I thought Forrest Gump came up with that idea.

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40 minutes ago, Sail4beer said:

Poor fellow that lived in Forked River, NJ, near Skateaway created the smiley face. 

He probably kicked himself in the ass until he died because he didn’t trademark or patent the iconic artwork

You think that is bad?

 

How much did Nike pay Carolyn Davidson for creating the swoosh symbol?
When he appeared on "The Oprah Winfrey Show" in April, Nike co-founder Phil Knight told the talk show host that his company paid Carolyn Davidson $35 for her logodesign in 1971. 

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See? That’s just another slap in his smiley face. Only this time it was in 70mm

I feel worse for Carolyn, but I think she worked for the company, so it would have been designed for  Nike.

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7 hours ago, Matagi said:

Though the win of Alacrity in the Round the Island Race dates already some weeks back, I have only now seen a pic of her on land, showing how much thought went into her underwater configuration. It is also depicted in a very good Seahorse article.

 This is sooo cool, well done, Jo Richards! Modern (!) bilge keels on the rise?

 

Alacrity   Eeyore.

My bad. Sorry.

Eeyore-CCW-17RT1507.jpg

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1 hour ago, Hukilau said:

I must reluctantly agree...

Ironically, she's an interior designer, with professionally good taste.  When choosing furniture for our own house, I take the "but is it comfortable?" side, while she's all about the "look".  Quite the opposite of how the look of boats affects us.  I'm all "look at that sheer line!  What a gorgeous cockpit!", and she's "there's no headroom in here and it's dark", and "how would you get back on board if you want to swim?"  These days, her tastes in yachts tend towards modern, large catamarans.  Whattayagonnado?

What you're told.

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1 hour ago, Hawaiidart said:

I thought Forrest Gump came up with that idea.

I thought it was Michelle Weinberger.

Or was that just Post-It notes?

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1 hour ago, Crash said:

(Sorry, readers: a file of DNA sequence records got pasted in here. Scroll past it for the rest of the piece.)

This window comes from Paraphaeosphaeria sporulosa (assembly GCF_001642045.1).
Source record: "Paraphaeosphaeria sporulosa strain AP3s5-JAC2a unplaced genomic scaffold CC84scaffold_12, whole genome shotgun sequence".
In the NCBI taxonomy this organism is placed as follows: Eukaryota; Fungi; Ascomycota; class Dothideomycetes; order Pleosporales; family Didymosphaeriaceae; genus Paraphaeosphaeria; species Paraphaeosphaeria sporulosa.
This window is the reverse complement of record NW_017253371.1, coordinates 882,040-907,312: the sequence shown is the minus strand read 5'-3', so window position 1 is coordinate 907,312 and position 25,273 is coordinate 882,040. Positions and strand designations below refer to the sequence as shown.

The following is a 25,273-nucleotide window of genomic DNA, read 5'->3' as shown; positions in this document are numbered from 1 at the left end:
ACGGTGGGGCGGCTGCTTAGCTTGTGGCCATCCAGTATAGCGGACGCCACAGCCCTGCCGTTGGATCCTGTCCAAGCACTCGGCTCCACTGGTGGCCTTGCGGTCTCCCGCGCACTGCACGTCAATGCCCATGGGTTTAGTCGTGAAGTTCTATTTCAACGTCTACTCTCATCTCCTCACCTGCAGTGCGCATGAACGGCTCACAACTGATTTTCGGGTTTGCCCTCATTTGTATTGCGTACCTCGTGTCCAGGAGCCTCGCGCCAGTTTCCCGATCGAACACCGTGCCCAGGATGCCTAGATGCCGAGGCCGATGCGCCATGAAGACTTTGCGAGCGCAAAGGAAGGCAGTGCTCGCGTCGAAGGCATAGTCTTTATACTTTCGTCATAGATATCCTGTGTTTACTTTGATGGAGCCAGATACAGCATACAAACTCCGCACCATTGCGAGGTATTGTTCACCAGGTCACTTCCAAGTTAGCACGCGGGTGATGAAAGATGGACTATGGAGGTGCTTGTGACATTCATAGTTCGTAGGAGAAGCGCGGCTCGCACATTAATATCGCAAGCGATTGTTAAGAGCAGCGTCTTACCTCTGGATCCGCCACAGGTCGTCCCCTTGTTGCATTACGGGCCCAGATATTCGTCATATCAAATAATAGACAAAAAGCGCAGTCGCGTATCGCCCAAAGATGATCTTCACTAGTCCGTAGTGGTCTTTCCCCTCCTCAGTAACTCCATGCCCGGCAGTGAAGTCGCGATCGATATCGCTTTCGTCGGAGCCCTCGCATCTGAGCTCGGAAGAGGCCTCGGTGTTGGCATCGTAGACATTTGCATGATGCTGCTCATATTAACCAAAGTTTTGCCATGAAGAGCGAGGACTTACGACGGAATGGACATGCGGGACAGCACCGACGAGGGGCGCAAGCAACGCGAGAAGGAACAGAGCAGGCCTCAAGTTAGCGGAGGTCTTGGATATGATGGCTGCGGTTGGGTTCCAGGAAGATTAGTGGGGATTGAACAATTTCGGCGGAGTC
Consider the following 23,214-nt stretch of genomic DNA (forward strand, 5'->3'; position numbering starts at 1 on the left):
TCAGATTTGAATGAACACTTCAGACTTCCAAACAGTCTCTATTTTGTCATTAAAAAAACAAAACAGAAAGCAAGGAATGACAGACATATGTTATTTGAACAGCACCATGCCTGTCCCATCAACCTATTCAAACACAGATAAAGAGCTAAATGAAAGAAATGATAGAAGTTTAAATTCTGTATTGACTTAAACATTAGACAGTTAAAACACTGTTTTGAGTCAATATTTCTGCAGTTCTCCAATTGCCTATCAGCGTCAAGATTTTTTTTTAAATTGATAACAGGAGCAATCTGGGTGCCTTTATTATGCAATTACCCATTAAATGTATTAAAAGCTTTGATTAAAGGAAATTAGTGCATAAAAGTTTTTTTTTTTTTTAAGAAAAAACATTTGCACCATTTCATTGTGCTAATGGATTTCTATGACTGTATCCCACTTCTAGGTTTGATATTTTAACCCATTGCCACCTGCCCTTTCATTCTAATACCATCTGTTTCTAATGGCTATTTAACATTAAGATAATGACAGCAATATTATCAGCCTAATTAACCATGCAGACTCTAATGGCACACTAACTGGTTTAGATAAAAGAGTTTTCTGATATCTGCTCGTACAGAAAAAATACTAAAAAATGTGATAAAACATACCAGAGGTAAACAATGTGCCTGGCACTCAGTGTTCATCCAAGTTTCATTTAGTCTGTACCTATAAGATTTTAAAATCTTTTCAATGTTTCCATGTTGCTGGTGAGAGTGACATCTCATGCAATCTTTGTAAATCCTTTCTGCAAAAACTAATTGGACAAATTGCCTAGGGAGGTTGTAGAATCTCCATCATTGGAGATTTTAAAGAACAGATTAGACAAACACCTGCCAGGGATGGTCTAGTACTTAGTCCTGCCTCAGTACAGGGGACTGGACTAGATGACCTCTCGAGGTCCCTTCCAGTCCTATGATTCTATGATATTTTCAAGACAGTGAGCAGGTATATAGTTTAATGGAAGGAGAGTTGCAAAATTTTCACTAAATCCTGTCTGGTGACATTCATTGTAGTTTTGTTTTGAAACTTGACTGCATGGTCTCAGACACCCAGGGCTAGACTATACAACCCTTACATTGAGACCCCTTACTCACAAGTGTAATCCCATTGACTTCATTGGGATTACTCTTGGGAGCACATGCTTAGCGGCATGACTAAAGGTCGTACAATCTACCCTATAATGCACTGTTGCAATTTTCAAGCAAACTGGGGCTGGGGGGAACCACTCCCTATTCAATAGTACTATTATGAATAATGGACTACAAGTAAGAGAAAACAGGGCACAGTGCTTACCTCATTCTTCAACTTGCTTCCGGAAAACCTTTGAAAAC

https://www.yachtworld.com/boats/2005/bruce-king-cutter-raised-deck-cutter-3124331/?refSource=enhanced listing

Throw an asym on it, and you could be the scourge of the PHRF C Fleet, plus have the best looking boat in the fleet?

I normally don't like the raised deck look, but.... damn!

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Looks like a baby version of his old Ericson 36C.

He was an artiste for sure. Just look at his personal boat.

image.png.5cc7b588c7281af3ca934a9e0635a7c5.png

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On 8/20/2019 at 12:15 PM, Misbehavin' said:

No, DH = Danish Handicap. It can be compared to ORC as it's a mathematical VPP-model based on actual measurements, whereas IRC has a bit of mystery/"fudge"-factor, only known to the IRC committee.

The fudge factor was precisely why I was asking. Some older "nordic style" narrow boats (aphrodite 101, wasa 55) seem to be doing well from time to time in IRC races recently. I suspect this is because IRC dislike sail area and "slippery" boats don't need much sail area. Trouble is that we don't have many narrow boat here, so it is hard to say whether it is really the boat design or something else. I was hoping that you were in a position give us an educated opinion on their performance in IRC.

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On 8/20/2019 at 1:14 PM, Matagi said:

Though the win of Alacrity in the Round the Island Race dates already some weeks back, I have only now seen a pic of her on land, showing how much thought went into her underwater configuration. It is also depicted in a very good Seahorse article.